Thursday, April 22, 2010
Taking off into the blue skies
COLUMN: AT THE HELM
Dr. C. G. Krishnadas Nair, the MD of the Cochin International Airport Limited, is on an expansion drive. Some projects have moved forward with speed, while others await private investors
By Shevlin Sebastian
Dr. C.G. Krishnadas Nair, the managing director of the Cochin International Airport Limited (CIAL), has an unusual hobby. At 6.30 a.m., on some days, he rows a boat on the Periyar river, near his home at Nedumbasserry. Sometimes, his wife, Tara, accompanies him. “It is a good form of exercise,” he says.
He also has a stint of meditation. “When I close my eyes, I can visualise the majesty of the Universe, with its billions of galaxies,” says Nair. “I feel humbled. Yet I am also happy that I am part of the divine force that animates the Universe. I can draw upon it. The purpose of the meditation is to destroy the ego.”
Nair reaches the CIAL office at Nedumbasserry by 9 a.m. After replying to e-mails, and reviewing work done by various departments, the day is spent in meetings. So Nair will meet MPs and MLAs, employees with grievances, union leaders, businessmen, airline representatives, officials from state and central government undertakings, as well as the Airports Authority of India Limited.
He returns home at 6.30 p.m., works on ideas for new projects, or writes articles for various professional journals. He calls it a day at 11 p.m.
Nair, who was appointed on May 5, 2008, has a list of achievements to his name. One was the modification of the international terminal. “There were not enough check-in and immigration counters,” says Nair.
On most days, there would be a huge queue in front of the counters. Some people filed complaints with the State Human Rights Commission because they had to wait for more than two hours. Now, 37 counters have been set up. There are separate queues for senior citizens, families, ladies, Indian and foreign passport holders.
“It takes only about 20 to 30 minutes to get through immigration now,” says Nair. However, seasoned international traveller, Joseph Antony, the managing director of Galilee Travels, says, “Yes, the situation has improved, but it can become even better.”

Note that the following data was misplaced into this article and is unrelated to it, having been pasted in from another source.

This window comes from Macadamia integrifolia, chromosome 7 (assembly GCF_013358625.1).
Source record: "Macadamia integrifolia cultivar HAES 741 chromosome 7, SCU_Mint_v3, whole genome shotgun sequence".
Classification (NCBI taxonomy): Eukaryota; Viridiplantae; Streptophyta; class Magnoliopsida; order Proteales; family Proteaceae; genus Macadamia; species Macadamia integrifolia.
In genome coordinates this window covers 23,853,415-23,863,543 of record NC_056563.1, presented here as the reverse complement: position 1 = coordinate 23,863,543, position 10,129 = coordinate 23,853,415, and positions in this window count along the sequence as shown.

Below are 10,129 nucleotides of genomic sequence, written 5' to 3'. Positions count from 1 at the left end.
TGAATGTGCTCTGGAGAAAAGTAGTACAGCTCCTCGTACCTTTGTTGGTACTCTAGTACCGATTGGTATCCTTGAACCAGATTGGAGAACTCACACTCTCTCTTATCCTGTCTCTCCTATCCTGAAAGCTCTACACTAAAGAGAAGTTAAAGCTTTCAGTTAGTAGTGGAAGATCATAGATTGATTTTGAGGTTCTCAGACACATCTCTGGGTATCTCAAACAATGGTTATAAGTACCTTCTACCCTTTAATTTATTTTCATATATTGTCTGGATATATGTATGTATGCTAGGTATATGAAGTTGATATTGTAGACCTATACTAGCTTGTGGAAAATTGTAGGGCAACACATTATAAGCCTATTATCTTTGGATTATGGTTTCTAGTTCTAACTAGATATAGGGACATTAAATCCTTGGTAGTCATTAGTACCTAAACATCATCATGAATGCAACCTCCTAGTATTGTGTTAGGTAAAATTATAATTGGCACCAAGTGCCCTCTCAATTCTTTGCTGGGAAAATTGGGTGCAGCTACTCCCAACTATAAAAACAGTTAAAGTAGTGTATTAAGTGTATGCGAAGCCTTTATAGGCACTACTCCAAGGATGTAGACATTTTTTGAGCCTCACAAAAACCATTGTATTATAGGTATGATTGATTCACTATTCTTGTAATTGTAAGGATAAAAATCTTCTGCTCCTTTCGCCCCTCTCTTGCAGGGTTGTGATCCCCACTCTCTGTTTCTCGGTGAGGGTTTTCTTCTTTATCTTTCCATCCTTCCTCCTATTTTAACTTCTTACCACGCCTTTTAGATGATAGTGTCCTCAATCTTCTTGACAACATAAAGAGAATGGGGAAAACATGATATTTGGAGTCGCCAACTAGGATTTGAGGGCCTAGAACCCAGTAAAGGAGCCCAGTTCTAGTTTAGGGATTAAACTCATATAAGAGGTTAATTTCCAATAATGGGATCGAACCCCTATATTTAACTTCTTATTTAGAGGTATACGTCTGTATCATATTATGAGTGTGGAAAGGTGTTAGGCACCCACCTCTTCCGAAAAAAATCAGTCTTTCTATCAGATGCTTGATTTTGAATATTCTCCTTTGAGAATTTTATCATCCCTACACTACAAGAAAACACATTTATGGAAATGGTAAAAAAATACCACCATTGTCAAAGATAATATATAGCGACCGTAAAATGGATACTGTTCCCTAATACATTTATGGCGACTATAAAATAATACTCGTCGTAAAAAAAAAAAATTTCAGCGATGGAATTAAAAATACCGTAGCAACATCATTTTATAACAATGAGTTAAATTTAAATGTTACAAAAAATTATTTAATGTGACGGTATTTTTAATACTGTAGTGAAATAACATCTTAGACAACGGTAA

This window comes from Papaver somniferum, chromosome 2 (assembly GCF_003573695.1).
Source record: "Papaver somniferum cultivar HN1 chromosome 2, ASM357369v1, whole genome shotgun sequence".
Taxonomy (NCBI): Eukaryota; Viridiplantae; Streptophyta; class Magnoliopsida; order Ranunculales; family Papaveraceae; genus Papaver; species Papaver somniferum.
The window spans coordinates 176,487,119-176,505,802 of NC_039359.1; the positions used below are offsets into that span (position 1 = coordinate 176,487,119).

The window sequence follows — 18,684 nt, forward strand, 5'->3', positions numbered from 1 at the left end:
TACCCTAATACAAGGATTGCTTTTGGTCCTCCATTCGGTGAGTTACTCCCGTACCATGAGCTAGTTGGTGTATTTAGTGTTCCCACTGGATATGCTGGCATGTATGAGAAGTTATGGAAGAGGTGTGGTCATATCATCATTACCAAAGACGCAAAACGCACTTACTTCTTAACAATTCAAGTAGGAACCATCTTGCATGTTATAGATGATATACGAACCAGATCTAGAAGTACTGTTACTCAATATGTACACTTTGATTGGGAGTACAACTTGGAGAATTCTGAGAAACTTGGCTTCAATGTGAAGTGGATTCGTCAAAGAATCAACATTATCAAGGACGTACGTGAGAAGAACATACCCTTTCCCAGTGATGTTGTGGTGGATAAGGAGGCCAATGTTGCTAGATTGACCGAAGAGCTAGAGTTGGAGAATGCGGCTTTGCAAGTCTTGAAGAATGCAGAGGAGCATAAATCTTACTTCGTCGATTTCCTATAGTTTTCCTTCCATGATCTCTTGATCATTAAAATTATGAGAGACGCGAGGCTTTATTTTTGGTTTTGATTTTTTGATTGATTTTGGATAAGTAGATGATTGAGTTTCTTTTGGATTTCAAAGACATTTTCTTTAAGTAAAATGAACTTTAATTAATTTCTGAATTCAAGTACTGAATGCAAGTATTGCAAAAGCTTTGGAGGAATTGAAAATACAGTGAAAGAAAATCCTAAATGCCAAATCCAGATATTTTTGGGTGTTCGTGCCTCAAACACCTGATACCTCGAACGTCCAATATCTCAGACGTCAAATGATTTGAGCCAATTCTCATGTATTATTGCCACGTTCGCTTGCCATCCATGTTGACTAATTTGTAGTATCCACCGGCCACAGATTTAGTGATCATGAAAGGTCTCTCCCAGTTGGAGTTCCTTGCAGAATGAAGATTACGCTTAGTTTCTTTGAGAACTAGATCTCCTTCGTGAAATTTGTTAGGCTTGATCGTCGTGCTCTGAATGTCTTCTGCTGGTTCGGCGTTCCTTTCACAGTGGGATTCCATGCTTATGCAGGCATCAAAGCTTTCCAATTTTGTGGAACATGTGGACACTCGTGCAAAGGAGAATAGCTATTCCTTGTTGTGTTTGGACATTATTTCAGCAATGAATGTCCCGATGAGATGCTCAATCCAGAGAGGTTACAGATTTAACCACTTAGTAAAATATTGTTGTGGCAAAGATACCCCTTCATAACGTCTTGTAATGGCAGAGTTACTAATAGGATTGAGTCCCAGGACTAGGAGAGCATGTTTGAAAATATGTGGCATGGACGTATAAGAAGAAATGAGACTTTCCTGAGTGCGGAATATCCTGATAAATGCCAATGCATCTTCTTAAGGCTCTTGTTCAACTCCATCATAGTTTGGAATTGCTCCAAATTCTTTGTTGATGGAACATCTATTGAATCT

The second major project was the upgradation of the runway. “The ten-year-old runway was in very bad shape,” says Nair. “There were a lot of cracks, because it was built on paddy fields, and pilots were finding it difficult to use it.” The three-month long effort which took place last year, cost Rs 60 crore. Remarkably, this was done without cancelling any flights.
Nair has also set up the CIAL Academy in September, 2009, which offers courses like Aviation Business Management, Airport Operations, and Ramp Handling. There are 60 MBA students, and 90 certificate and diploma holder students.
A nine-hole golf course will be inaugurated on May 2. Buildings cannot be constructed on the land, since it is in the flight path. “So we felt that a golf course would be the best way to utilise the vacant area and generate an income,” says Nair. Despite a fee of Rs 2 lakh, 800 people availed of the Early Bird Scheme to join the club.
Nair is also hoping to establish an Airport Surveillance Radar (ASR) system soon, which will allow for faster and safer landing of the aircraft. “Today, it takes about 12 minutes for the aircraft to land,” says Nair. But that time will be reduced to three minutes once the Rs 50 crore ASR is set up.
However, not everything is moving forward smoothly. The Rs 160 crore hotel and convention centre, as well as a shopping mall, multiplexes, and amusement parks are on hold because of the lack of investors. “I am hoping things will change once the economy picks up steam,” he says.
Nair is also hoping for a change in the mind-set of the unions across all industries in Kerala. “Most of the unions have external leaders, with party affiliations,” he says. “This results in political rivalry and mud slinging, which causes disharmony. If a union has internal leaders, the management is able to develop a working relationship with them.”
Nevertheless, Nair says he has no problems with the CIAL union and that is why he is busy with implementing his vision. His future plans include trying to make the airport an international hub, like Dubai and Singapore, and improve the attractiveness of the airport.
“We need to market the airport to tourists, exporters, airlines, and passengers,” says Nair. For that, he has set up a marketing and public relations department.
Still, Nair -- who has won the Prime Minister’s award for Best CEO among Public Sector Enterprises in 2001 -- has plenty to smile about. The profit for last year was Rs 102 crore, while passenger traffic increased by 15 per cent. “However, in these competitive times, there is no room for complacency,” says this Padma Shri winner of 2001.
(The New Indian Express, Kochi)